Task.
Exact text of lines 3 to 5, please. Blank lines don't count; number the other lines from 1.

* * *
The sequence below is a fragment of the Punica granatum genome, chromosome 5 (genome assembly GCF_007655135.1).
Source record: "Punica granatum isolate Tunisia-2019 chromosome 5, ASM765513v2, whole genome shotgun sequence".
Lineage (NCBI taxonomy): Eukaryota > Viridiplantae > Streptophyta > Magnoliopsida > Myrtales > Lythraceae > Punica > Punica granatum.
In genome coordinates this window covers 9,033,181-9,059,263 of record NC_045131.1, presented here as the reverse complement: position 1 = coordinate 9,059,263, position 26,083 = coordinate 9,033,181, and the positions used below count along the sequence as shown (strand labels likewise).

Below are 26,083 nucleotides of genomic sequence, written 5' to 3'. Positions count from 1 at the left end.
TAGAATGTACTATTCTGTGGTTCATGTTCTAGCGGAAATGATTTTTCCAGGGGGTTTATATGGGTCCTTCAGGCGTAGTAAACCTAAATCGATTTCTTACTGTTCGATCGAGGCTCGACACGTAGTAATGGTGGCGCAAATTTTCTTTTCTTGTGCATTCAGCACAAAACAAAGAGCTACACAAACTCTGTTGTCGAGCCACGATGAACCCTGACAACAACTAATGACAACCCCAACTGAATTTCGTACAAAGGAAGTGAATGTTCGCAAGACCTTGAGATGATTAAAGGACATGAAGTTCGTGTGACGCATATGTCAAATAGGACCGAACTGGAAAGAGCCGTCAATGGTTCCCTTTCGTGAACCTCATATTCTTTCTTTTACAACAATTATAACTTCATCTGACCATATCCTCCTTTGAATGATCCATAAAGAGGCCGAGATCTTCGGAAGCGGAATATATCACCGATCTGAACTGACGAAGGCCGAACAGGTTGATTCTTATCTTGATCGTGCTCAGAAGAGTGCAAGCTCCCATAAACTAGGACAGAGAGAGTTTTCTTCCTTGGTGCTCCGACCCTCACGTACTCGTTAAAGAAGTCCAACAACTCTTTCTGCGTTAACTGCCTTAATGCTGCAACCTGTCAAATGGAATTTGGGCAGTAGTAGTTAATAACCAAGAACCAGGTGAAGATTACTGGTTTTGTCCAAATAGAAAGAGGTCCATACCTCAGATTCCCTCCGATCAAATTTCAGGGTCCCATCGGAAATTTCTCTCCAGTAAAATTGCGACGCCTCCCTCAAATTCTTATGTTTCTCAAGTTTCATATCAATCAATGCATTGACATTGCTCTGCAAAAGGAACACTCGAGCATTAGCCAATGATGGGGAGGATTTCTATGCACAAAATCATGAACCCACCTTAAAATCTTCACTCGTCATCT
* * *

Lineage (NCBI taxonomy): Eukaryota > Viridiplantae > Streptophyta > Magnoliopsida > Myrtales > Lythraceae > Punica > Punica granatum.
In genome coordinates this window covers 9,033,181-9,059,263 of record NC_045131.1, presented here as the reverse complement: position 1 = coordinate 9,059,263, position 26,083 = coordinate 9,033,181, and the positions used below count along the sequence as shown (strand labels likewise).

Below are 26,083 nucleotides of genomic sequence, written 5' to 3'. Positions count from 1 at the left end.